I’ve got a handful of Cali wine brands that I love to recommend because they consistently deliver quality wines at the $20-ish price point. I think that’s a nice sweet spot for a lot of people. There’s plenty of people that easily spend $10-$15 on a bottle of wine and what you sometimes don’t realize, is that especially some of those big brands that you can find at every retailer, they’re not producing really well-made wine. The wine looks less like a food/agricultural product, and becomes more of this manipulated industrial product. Qupé is not that. Qupé is one of those brands that constantly churns out wines at that price point that are quite amazing. I receive a sample of their Y-Block Chardonnay from Santa Barbara every single year, and every year I’m quite happy with it. Most of the grapes are sourced from the Bien Nacido Vineyard in the cool Santa Maria Valley of northern Santa Barbara County. This is literally one of the most high-quality and well-respected vineyards in the area. How Qupé makes a $20 wine from that I’ll have no idea, but I’ll take it! This wine is barrel fermented and aged in oak, so if you have a phobia of oak, find another wine. If you love your oak and you like that warm, comforting hug from an old friend that oak gives, come on down and try this wine! BUY WINE

 

 

Rose Gold Rosé 2021 $19.99 (Provence, France)

Because there can never be too much rosé from Provence as far as I’m concerned! Also, let’s stop spreading the misinformation that rosé is only for summertime. For the record, I live in Los Angeles and it’s summertime approximately nine months out of the year. You bet your bottom dollar I am drinking rosé year-round. This Rose Gold Rosé is classic Provence in style and made from both Cinsault and Grenache grapes. From the tect sheet: the grapes are grown about 50 miles north west of St. Tropez and fermented in Provence. If that doesn’t sound delicious, I don’t know what does! BUY WINE

 

 

Prats & Symington Prazo de Roriz 2018 $17 (Douro, Portugal)

Prats & Symingnton is a partnership between the Prats family of Bordeaux and the Symington family, a traditional Port producer in Portugal. This dry red wine is a blend of traditional Portuguese grapes including Touriga Franca, Touriga Nacional, Tinta Roriz, and Tinta Barroca. This wine is an example of a really light, easy Portuguese red blend. Personally, I can’t stand the whole “red blend” category that you find at places is like the grocery store and big box wine retailers. They’re usually way too ripe of fruit and way too high of alcohol. I also find that they lack structure and are a bit flabby (not enough acidity or tannin structure). Step out of the grocery store, step into a wine shop, and look for Portuguese red blends. You’ll thank me. BUY WINE

 

 

Prats & Symington Post Scriptum de Chryseia 2019 $27 (Douro, Portugal)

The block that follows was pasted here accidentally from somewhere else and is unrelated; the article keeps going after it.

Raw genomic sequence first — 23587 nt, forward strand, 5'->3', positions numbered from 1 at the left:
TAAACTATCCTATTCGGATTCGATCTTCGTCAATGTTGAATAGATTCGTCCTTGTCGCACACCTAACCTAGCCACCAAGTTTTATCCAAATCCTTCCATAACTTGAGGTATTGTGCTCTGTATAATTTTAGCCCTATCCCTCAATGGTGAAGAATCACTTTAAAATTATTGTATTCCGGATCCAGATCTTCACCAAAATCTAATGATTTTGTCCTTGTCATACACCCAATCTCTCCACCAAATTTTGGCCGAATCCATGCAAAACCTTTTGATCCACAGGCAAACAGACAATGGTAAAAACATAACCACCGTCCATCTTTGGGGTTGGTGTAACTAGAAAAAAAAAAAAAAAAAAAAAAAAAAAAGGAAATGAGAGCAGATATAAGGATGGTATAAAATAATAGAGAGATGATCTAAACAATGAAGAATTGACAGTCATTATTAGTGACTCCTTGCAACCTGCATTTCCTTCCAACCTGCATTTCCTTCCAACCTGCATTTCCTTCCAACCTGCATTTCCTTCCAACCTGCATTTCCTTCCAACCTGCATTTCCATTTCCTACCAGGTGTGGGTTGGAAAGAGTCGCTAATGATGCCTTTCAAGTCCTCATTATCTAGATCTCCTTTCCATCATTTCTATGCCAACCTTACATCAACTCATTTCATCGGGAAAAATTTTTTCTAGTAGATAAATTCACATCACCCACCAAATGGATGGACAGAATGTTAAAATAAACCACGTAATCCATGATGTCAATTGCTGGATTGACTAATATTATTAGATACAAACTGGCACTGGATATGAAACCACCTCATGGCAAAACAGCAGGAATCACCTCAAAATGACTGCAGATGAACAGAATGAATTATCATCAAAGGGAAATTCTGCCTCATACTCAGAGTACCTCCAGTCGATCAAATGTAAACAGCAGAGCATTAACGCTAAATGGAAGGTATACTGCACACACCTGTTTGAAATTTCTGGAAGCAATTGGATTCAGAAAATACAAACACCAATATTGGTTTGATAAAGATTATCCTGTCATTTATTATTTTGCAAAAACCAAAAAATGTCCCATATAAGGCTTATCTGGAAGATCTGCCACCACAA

This wine is from the same producer, Prats & Symington, that I just mentioned, but this one has some oak aging. 15 months in new oak to be exact.  Some of the wine is also aged in used oak. The idea for this wine is that wood has a supporting role in the ensemble cast. In the words of Bruno Prats “The wood should be the frame, not the picture itself”. I love that quote, because sometimes oak is used to a gratuitous level that is just too much. Not everyone wants oaky oaky oaky ass wines. BUY WINE

 

 

Pippin Hill Vineyards Petit Verdot 2017 $60 (Monticello, Virginia)

They make wine in Virginia? Yup! Fun fact: wine is made in all 50 states. And let me tell you something: a lot of that wine is good. Virginia is an interesting place because one of their major pressures that they deal with is rain, there is a ton of rain (and also humidity) which can make it challenging to grow quality grapes. But I will say, the few Virginia wines I have tasted have been quite good. This was sent to me as part of the Maryland Governors Cup, as one of their top-rated wines. And I can see why! Petit Verdot, a grape very rarely bottled on its own, is one of the minor grapes in Bordeaux. So, if you like really dry, structured tannic reds, this Pippin Hill Petit Verdot is a good bet. Perhaps with a really nice grilled steak? BUY WINE

 

 

Tormaresca Bocca di Lupo 2016 $70 (Castel del Monte, Italy)

Aglianico is perhaps one of my most favorite semi-obscure grapes from Italy. If you know, you know. Taurasi is considered the “Barlo of the south” in Italy and is made from Aglianico. And if you are a fan of Antinori wines in Tuscany, know that Tormaresca is a brand from the same family. But with this wine, we are in Puglia in the south of Italy. The grapes for this wine are certified organic and if you’ve got a bottle of Aglianico in front of you, you’ve got a big boy wine. These wines are nothing to take lightly! Lots of deep, dark, brambly fruit plus beautiful balsamic notes. If you’ve ever been to Italy and toured a winery that has balsamic vinegar aging in barrels, you know exactly what I mean. It’s sort of this woody, earthy, yet sweet smell. Give me braised something with this wine! BUY WINE

 

 

Wente Vineyards Wetmore Vineyard Cabernet Sauvignon 2018 $35 (Livermore, CA)

Wente is the classic legacy producer in the Livermore Valley of California. I know Napa and Sonoma get all of the play, but know that wine is pretty much made in every corner of California at this point. I will actually be visiting Livermore wine country early next year as I’ve never been and have never tasted the wines, aside from a few wines from Wente. I’m looking forward to that and will definitely share more! Wente is a very well-known name in the wine industry because they actually are responsible for bringing a specific clone of Chardonnay from Burgundy to California. This clone is now called the “Wente clone”. Most Chardonnay planted in the US is this clone. In terms of wine, what can you expect in Livermore? Single vineyard Cab for $35!?!? This wine is a beau and seriously overdelivers for the price point. Step out of Napa……find some deals like this! BUY WINE